The Ballad of Clint Eastwood’s Singing Career

Slate's Culture Blog
June 18 2014 4:29 PM

The Ballad of Clint Eastwood’s Singing Career

Album cover for Rawhide's Clint Eastwood Sings Cowboy Favorites
Clint Eastwood, the album! Available now on iTunes.

Album cover for Rawhide's Clint Eastwood Sings Cowboy Favorites

When it was announced that the movie adaptation of Jersey Boys would be directed by Clint Eastwood, the Internet raised a collective eyebrow. Jersey Boys, after all, is a jukebox musical about the Four Seasons and Frankie Valli, the man with perhaps the most famously high-soaring voice in popular music. Clint Eastwood, on the other hand, is … not known for his falsetto. When the trailer debuted, Vulture found the need to reassure us that the movie really is directed by Clint Eastwood—“yes, that Clint Eastwood.” Even in reviews, the director-subject pairing is described as a “seemingly odd matchup” that achieves an “unlikely harmony.”

Forrest Wickman Forrest Wickman

Forrest Wickman is a Slate staff writer. 

Perhaps these writers are unfamiliar with Eastwood’s little-known singing career. Eastwood has been lifting up his voice in song for more than five decades now—he has his own compilation albums and he even scored a No. 1 country hit in 1980—but his career as a singer has always been overshadowed by his career as an actor, his career as a director, and even his career as a composer.

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Or maybe it’s not a problem of awareness. Perhaps we’ll just never be able to accept the idea of a Song-and-Dance Man With No Name. Eastwood has perhaps the most famously gravelly voice in all of acting, after all, and in the movies he’s known for being gruff and stoic, an icon of American machismo, not for being graceful and emotive. The Simpsons understood the comedy in this contrast, and even after half a century of Clint singing, the idea still seems a little funny to people. So below, a trip through the Dirty Harry actor’s greatest hits.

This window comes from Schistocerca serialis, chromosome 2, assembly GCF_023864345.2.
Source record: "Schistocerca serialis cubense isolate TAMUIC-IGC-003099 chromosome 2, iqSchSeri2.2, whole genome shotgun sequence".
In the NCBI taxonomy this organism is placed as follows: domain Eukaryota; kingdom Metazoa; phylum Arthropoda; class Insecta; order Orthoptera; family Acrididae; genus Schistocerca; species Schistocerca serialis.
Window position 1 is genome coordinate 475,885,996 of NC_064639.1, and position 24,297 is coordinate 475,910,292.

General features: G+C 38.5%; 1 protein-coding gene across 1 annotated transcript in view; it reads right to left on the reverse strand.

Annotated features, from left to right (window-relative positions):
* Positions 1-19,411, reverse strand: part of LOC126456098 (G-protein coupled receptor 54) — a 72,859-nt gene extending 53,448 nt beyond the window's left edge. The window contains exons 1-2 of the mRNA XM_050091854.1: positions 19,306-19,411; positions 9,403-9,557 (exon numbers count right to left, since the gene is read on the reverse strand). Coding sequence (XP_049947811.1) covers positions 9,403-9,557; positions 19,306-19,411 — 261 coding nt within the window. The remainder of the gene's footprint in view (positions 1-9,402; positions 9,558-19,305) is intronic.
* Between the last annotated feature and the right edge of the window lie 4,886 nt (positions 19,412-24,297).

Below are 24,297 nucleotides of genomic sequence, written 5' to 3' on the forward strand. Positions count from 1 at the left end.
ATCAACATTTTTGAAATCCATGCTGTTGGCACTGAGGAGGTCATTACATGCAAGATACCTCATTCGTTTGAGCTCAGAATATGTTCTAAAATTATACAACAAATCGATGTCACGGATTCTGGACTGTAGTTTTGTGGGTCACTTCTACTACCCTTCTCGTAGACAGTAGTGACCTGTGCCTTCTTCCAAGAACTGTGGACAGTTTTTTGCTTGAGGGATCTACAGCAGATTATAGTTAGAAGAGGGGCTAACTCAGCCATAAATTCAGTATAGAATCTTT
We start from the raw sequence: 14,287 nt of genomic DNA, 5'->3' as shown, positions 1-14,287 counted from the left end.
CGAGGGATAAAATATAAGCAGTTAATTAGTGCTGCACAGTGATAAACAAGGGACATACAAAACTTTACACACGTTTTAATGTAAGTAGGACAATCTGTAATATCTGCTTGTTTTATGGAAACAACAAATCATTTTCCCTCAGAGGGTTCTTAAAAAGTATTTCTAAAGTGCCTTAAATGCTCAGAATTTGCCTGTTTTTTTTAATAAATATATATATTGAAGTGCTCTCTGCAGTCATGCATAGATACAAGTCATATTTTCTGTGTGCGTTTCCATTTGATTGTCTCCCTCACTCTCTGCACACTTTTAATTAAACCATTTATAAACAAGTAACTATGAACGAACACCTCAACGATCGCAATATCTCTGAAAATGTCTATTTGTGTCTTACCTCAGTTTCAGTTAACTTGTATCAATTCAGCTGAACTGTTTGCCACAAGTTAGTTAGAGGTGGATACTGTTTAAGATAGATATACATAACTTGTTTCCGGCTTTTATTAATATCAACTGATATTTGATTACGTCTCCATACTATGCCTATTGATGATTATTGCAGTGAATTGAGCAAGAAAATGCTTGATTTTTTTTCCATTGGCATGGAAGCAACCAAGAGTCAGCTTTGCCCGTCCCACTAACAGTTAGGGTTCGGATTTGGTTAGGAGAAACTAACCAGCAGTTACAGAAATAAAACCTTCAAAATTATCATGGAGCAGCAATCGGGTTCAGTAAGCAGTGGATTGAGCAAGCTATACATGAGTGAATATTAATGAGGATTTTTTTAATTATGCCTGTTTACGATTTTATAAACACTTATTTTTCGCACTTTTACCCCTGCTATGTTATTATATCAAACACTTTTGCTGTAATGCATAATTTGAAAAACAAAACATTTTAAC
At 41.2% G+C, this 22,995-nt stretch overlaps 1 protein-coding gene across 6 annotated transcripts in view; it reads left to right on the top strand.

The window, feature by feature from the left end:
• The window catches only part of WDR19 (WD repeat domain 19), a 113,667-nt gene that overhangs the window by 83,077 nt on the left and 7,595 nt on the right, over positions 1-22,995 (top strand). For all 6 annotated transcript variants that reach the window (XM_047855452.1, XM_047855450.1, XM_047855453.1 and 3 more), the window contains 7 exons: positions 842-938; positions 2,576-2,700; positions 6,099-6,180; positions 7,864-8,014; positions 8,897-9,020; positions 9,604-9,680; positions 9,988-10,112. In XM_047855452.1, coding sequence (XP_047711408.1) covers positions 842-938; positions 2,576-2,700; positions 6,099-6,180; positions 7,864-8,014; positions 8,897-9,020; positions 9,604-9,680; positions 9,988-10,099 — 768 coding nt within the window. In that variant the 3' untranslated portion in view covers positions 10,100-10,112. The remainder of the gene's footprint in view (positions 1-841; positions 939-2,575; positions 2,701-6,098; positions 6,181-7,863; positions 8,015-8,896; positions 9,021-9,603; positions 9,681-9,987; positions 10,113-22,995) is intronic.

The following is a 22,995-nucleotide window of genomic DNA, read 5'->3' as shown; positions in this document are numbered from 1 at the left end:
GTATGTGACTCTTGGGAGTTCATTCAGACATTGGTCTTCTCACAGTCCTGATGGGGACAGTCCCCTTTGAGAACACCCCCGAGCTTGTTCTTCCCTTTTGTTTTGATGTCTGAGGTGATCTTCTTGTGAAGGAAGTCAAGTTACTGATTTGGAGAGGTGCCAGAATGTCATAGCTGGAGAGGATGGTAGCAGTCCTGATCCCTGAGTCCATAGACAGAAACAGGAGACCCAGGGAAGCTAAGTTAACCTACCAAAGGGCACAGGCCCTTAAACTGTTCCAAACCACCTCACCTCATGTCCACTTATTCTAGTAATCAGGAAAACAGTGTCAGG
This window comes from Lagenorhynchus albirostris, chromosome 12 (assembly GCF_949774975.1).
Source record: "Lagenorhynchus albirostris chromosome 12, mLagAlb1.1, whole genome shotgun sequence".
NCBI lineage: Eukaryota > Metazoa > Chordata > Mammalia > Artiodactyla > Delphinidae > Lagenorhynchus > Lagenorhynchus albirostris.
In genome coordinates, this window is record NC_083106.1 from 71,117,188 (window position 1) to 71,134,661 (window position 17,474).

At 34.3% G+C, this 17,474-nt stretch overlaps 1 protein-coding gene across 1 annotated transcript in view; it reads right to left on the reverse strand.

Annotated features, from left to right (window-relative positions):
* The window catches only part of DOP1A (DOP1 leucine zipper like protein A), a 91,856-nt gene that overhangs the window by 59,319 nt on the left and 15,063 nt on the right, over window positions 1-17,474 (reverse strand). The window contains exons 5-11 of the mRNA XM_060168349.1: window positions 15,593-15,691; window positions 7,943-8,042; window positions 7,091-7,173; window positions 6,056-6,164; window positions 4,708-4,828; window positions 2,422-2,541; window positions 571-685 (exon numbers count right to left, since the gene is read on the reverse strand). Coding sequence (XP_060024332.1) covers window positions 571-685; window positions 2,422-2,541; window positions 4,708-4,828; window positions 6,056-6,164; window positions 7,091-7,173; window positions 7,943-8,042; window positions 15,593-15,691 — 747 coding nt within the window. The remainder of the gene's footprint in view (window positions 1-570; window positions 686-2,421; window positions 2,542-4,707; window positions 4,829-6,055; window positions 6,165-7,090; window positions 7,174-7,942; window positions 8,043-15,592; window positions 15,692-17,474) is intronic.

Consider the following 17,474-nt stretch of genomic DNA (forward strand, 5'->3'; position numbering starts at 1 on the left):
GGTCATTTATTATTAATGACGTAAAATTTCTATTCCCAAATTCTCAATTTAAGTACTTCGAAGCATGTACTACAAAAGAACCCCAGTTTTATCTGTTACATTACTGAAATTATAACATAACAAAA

Rawhide’s Clint Eastwood Sings Cowboy Favorites (1959)

Clint Eastwood’s singing career goes nearly as far back as his acting career. His breakout role came as Rowdy Yates in the hit TV series Rawhide, and before long Eastwood tried to capitalize on the show’s fame by recording an album, his debut.

Thus was born Rawhide’s Clint Eastwood Sings Cowboy Favorites, which is exactly as advertised, though with a little more tremolo than you might expect from this particular cowboy. Eastwood had played piano for years, and practiced his croon as part of his time at Universal Studios’ talent school, but as a singer, vibrato and all, he “wasn’t earthshaking,” as one Eastwood biography kindly put it.

“Unknown Girl”/“For All We Know” (1961)

Some of Eastwood’s early contemporaries shared this biographer’s assessment. After one session, record producer Kal Mann told Eastwood “he would never make it big as a singer,” but Eastwood continued anyway, releasing a number of singles (such as “Unknown Girl,” above) in the early ’60s.